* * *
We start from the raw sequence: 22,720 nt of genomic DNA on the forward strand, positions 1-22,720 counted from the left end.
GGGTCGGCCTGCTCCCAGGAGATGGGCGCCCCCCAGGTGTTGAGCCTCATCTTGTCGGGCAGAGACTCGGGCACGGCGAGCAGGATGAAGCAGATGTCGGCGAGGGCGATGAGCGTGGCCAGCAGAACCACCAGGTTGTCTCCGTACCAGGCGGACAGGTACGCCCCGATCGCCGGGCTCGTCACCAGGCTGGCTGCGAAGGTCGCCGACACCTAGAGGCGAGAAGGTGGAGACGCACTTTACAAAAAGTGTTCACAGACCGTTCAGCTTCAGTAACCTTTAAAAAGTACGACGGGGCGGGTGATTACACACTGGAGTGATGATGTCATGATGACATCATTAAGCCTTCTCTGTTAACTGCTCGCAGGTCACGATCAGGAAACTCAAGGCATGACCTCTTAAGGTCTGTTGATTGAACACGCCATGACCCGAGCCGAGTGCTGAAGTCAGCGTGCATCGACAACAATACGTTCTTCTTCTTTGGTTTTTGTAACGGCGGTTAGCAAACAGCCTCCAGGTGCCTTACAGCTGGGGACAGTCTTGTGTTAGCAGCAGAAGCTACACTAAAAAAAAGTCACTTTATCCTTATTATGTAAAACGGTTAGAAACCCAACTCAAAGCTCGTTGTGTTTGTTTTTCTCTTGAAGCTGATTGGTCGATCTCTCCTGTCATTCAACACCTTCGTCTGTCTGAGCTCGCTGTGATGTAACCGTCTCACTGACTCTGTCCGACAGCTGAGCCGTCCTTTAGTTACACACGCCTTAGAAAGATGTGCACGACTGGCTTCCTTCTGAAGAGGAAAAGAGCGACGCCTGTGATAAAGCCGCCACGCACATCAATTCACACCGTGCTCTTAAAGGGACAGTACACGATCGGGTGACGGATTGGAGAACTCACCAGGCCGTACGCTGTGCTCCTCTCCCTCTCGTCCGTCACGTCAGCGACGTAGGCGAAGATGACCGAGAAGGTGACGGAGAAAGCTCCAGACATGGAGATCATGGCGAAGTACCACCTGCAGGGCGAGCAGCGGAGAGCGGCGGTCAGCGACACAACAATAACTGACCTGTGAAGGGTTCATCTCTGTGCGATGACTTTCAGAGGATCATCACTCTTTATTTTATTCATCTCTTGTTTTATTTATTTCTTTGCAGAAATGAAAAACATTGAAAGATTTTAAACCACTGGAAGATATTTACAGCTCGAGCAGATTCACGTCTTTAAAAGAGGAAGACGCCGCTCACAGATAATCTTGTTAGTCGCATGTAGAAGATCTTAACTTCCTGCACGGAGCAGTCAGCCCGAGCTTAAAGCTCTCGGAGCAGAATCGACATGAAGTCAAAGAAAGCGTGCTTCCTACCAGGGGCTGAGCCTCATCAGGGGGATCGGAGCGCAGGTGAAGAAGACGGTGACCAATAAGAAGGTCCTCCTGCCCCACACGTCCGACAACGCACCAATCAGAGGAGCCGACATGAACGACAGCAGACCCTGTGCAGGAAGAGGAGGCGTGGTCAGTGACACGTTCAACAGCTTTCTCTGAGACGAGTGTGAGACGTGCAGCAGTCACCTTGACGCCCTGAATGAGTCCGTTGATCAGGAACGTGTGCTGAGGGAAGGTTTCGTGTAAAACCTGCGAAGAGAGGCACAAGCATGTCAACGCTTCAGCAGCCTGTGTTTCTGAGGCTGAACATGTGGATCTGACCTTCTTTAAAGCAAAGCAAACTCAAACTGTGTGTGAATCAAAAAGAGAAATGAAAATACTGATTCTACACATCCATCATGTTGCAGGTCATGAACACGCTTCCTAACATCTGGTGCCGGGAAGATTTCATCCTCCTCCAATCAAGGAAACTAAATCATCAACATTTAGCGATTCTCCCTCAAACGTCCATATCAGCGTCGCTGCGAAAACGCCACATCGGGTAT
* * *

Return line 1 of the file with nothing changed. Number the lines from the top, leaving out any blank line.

We start from the raw sequence: 22,720 nt of genomic DNA on the forward strand, positions 1-22,720 counted from the left end.